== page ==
On one occasion, Santellano was able to “turn” a heroin dealer, convincing him to switch sides, and the dealer introduced him to the Beltran-Leyva family, who would go on to become partners with Joaquin “El Chapo” Guzman as leaders of the powerful Sinaloa Cartel.
But Kiki Camarena had ambitions beyond Fresno. He wanted to work as a DEA agent in Guadalajara, the source of many of the drugs entering the United States. His fateful clash with Caro Quintero started after he was assigned there and his investigation led to the seizure of Rancho Bufalo by the Mexican Army in 1984.
A crop of marijuana estimated at up to 6,000 tons was confiscated – at the time, the largest seizure in history, according to Forbes magazine. The raid reportedly enraged Caro Qiintero.
Santellano remembers Camarena showing him photos of the operation before it was raided. He believes that his friend’s role led to his kidnapping in Guadalajara on Feb. 7, 1985. The DEA believes Camarena was tortured for several days before he was killed and his body dumped in Michoacan state.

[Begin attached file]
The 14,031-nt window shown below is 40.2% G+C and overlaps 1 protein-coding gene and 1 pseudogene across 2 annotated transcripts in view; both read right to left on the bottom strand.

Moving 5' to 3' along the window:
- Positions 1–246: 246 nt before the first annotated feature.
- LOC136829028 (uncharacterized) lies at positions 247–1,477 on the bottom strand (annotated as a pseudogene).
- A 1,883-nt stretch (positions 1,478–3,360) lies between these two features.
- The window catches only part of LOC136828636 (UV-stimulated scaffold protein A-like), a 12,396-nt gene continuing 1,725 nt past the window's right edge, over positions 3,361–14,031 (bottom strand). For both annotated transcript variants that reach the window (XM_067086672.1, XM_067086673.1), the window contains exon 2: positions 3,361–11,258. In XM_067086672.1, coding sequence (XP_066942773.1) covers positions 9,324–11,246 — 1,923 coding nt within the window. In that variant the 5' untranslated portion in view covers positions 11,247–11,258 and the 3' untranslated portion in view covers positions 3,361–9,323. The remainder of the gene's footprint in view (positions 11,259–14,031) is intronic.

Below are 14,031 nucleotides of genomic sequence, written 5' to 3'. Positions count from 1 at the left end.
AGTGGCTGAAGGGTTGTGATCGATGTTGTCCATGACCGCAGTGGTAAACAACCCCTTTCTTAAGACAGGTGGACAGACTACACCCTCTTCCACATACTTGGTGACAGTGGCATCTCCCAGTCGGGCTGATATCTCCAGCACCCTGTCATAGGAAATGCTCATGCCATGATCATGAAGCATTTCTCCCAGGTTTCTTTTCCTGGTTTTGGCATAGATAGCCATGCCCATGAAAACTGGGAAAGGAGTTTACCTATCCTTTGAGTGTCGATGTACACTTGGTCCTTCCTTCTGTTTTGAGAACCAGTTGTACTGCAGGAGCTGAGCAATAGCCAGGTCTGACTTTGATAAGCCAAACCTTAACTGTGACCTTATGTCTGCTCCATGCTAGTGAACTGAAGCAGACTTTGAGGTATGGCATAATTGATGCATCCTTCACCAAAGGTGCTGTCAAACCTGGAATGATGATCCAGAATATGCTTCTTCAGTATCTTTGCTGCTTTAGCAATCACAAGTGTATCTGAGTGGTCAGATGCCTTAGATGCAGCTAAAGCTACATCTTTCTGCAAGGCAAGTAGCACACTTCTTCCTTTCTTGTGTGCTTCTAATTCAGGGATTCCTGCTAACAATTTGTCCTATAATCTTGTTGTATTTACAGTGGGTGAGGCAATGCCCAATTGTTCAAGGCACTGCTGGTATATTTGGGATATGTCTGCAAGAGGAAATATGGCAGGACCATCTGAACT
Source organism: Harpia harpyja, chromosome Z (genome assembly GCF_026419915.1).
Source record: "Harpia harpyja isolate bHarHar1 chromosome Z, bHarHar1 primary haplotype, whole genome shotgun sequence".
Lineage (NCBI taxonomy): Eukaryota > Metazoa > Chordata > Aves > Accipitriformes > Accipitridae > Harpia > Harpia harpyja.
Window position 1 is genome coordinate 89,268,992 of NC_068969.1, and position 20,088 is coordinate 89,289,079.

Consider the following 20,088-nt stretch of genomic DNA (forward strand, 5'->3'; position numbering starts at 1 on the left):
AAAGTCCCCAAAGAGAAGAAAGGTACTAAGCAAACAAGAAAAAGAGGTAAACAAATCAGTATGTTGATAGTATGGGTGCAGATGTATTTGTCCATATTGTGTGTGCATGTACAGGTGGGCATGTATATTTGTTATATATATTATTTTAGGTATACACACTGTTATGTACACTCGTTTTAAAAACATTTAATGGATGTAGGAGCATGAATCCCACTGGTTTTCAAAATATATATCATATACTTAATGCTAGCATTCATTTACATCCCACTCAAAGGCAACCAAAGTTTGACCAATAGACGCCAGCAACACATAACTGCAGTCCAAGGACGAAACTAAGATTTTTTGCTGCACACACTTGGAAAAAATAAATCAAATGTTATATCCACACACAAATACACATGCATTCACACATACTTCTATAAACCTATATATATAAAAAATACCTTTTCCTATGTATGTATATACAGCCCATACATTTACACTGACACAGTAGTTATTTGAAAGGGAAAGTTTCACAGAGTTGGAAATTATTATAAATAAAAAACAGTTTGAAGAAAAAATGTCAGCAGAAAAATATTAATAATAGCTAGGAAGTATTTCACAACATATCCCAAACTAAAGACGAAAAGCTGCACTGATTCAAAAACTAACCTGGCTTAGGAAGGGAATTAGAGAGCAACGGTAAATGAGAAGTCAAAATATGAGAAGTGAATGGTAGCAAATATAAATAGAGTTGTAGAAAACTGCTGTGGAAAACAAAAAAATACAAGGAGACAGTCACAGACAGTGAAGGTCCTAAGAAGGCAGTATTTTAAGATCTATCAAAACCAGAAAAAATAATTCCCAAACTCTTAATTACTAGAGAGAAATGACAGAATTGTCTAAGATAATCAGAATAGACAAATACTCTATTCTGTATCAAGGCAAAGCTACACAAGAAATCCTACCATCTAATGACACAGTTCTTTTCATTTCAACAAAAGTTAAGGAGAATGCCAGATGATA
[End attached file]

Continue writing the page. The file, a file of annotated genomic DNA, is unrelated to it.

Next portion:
Memory still alive
The slaying was devastating to Camarena’s many friends in Fresno, including Santellano. When he heard that his friend was missing and presumed kidnapped, he joined agents and friends in a scramble to save him. Informants were ordered to hit the street for information. Some were sent to Mexico. To no avail.
“No one could find him,” Santellano said. “It was too late.”
Caro Quintero fled Guadalajara after the slaying. He was captured in Puntarenas, Costa Rica, and returned to Mexico, where he was sentenced to a 40-year prison term. His release in 2013 followed a Jalisco state court ruling that he was improperly tried in a federal court instead of a state court.
He disappeared after gaining his freedom. The Mexican government later issued a warrant for his rearrest but insists that Caro Quintero will not be extradited to the U.S.
In July, Caro Quintero granted an interview from a hidden sanctuary to the Mexican newsmagazine Proceso in which he denied any role in the abduction of Camarena. He also said he did not want to return to his former life as a cartel leader and had rejected overtures from El Chapo Guzman to rejoin the business. Peace is all that he wanted, he said.
As for Santellano, the memories remain difficult. He doesn’t always dwell on the news coming from the place from which his friend never returned.
“Sometimes, I keep up, and sometimes it just brings back bad memories,” he said.